Looking from one hotel, between other hotels, to the con hotel.

Before this holiday, it had been a long, long time since I was as high up as the 11th floor. Possibly ten years. There aren’t a lot of high buildings around here. And I’m still laughing about the fact that the hotel really didn’t have a 13th floor. I’d read about that, but hadn’t expected it to be real.

Fed and rested, I returned to the con in time for our art show tour with Michael Whelan. I don’t spend a lot of time thinking about or looking at art, so it was nice to actually take the time to look at the many amazing pieces that were displayed in the art show, and have a knowledgeable person talk about them. We ended up staying much longer than planned, until we were kicked out because they were locking the room up for the night.

Ylvs, Cyan, Firsfron and I are all Tad Williams fans (Tad, I’m sure, would say, “you’re not fans, you’re friends.”), and for me at least, the cover art for Memory, Sorrow and Thorn is mostly how I’m familiar with the name Michael Whelan.


Did I ever tell you that when “The Last King of Osten Ard” was announced, some asshole stole my picture for his post about it? A quick snapshot like this isn’t worth getting upset about, but still, what an asshole.

These days, he doesn’t do much cover art any more, and he also talked about why that is. In the past, he got to read the whole book before starting to paint, so could actually paint scenes from the books. But now, the cover art needs to be finished much earlier, to be used in online marketing, so often he only gets to read parts of the books. And then there’s always the chance that the scenes he got to read end up being cut from the finished book.

After we had to leave the art show, we found him a table so he could sign some stuff for us, and talked a bit more.

Michael Whelan signing


Ylva is in heaven – Memory, Sorrow and Thorn in hardcover, courtesy of Firsfron, and getting them signed just days after receiving them.


My book really can’t compete with Ylvs’…


… but it has a shiny signature anyway.

That evening, we took advantage of having hotel rooms with a kitchen, and invited Marian over for dinner. And since Tad, who brought us together, couldn’t be there with us, we called him on the phone. Ah, I feel so sorry for all the people who are fans of anyone else, because they’ll probably never have this.

After dinner, we returned to the con hotel once more for the Mass Signing. I hadn’t brought many books, and one of them was already taken care of. Guy Gavriel Kay was nowhere to be found (because it was his 60th birthday, and he was off celebrating), and it took us a while to find Rajan so we could get Falling Sky signed. (Which I still haven’t started. Oops.)

And for our final awesome conversation of the day, we were introduced to Betsy Wollheim of DAW books – a name that’s been familiar to me for even longer than Michael Whelan’s, from Tad Williams thanking her in so many books. It was an absolutely fascinating conversation, full of interesting behind-the-scenes bits about Tad’s books, and also things about Patrick Rothfuss, that take up many pages in my journal (and I’m afraid I’ve forgotten just as much), but I hope you’ll forgive me if I don’t write about them here. I don’t know how public Tad or Betsy would like these things to be, and so the decision to post them online should lie with them.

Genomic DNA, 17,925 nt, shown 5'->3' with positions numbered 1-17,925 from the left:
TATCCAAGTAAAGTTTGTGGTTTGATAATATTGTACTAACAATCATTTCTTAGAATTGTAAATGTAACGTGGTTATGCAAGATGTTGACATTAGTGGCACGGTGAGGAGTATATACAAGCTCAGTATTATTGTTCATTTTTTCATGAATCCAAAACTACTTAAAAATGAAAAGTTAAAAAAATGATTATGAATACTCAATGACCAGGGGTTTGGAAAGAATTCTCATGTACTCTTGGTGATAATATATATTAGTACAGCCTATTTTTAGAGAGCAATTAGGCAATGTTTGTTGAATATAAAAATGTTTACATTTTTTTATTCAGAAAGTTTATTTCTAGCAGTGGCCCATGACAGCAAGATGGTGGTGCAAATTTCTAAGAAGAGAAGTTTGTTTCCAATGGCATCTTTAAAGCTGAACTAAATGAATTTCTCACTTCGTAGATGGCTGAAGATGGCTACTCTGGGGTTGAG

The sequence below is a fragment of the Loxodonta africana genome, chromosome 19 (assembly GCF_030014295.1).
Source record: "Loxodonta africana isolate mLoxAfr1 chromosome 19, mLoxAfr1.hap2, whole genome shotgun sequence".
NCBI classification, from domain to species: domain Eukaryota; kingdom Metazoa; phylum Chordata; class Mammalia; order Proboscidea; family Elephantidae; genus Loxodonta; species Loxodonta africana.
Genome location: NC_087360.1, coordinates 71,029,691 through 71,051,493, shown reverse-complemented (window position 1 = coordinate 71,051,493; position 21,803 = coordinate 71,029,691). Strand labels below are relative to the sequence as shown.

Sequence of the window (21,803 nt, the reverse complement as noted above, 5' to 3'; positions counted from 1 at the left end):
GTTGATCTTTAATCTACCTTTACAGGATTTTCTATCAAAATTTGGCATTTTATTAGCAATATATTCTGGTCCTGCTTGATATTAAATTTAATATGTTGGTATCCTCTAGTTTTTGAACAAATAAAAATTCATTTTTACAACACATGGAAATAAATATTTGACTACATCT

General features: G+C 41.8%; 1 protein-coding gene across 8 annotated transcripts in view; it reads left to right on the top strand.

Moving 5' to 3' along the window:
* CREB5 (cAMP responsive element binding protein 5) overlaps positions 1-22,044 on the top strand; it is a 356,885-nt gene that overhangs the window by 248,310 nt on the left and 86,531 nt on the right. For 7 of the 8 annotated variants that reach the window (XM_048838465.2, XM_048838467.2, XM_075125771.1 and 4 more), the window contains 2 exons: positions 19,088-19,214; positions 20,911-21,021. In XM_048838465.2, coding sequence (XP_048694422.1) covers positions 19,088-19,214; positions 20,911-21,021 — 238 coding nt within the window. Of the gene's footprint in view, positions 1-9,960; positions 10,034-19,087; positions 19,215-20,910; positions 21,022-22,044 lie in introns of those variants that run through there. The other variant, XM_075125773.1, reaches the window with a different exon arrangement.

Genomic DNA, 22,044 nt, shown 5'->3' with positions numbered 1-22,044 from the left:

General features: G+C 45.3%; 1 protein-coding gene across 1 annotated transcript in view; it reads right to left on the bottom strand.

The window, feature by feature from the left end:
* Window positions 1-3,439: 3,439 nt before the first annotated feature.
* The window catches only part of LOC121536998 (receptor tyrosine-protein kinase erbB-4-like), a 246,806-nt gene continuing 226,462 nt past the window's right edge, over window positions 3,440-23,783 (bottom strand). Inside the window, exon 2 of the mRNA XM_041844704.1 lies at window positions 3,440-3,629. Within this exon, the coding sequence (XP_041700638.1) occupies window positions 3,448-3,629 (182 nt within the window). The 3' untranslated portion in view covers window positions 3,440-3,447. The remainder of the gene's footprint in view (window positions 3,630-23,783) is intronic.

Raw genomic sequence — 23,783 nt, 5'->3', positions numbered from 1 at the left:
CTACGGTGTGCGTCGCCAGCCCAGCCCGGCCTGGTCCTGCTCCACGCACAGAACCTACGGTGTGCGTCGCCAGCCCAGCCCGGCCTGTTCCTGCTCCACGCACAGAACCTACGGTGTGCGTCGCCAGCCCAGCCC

The one thing I suppose I can say is this: I’ve been saying that, for me, Pat Rothfuss’ Kingkiller Chronicle is the only thing that comes even close to being as good as Memory, Sorrow and Thorn. It might even be just as good, but I’m withholding judgement until I’ve read book three. But that has always been just my opinion, based on vague feelings more than anything – I could not tell you exactly why I think the books are so good – so it was so gratifying to hear Betsy say that she had not seen such a quality of writing since Tad.

And then there also was some gushing about The Slow Regard of Silent Things, which I really want to read again and review (I haven’t reviewed any books in so long, it’s very embarrassing.) And about Otherland. I think I should reread Otherland, too, so I can gush about it. Because it really deserves to have more people talking about it.

9 Comments leave one →
  1. December 8, 2014 04:11

    Ylvs looks so happy in that photo with Michael Whelan! As happy as I felt. Which was very, very happy.

    • December 8, 2014 12:56

      I think we all felt the same. I’m grinning so broadly again just thinking about it.

  2. ylvsladuchesse permalink
    December 8, 2014 08:07

    Great post and a lovely pic of Michael and me. I don’t even remember you taking it. Can you pleaseplease send it?

  3. lvdpal permalink
    December 8, 2014 19:44

    I get what your saying about Guy Gavriel Kay’s voice.

    I went to a presentation by Maurizio Manzieri at LonCon (how could I resist?) and he told us that he refused to draw if he couldn’t read the whole story.

    • December 8, 2014 20:16

      I much prefer Tad’s very animated way of speaking!

      • December 8, 2014 22:41

        It’s funny. When I first met Tad in Summer 1999, he had (just as now) a very animated voice, but it was also very high-pitched that day, perhaps the result of a cold or something. I was still expecting that voice last year in Baychester, but that wasn’t the case, and hasn’t been the case on the phone or in video recordings. As you say, Tad’s voice is very animated.

        GGK’s voice was fine, but it was no Tad Williams voice.

        • December 8, 2014 22:50

          As I said, it’s a nice voice, but difficult to pay attention to.

          I’ve met Tad once when he had almost no voice (at the end of Brighton), and apparently he told the entire plot of Otherland to the guy who made the German radioplay while also having almost no voice, so a cold doesn’t seem unlikely.


  1. [Today Yesterday a Month Ago] – Dothraki and the Dogly One | Letters & Leaves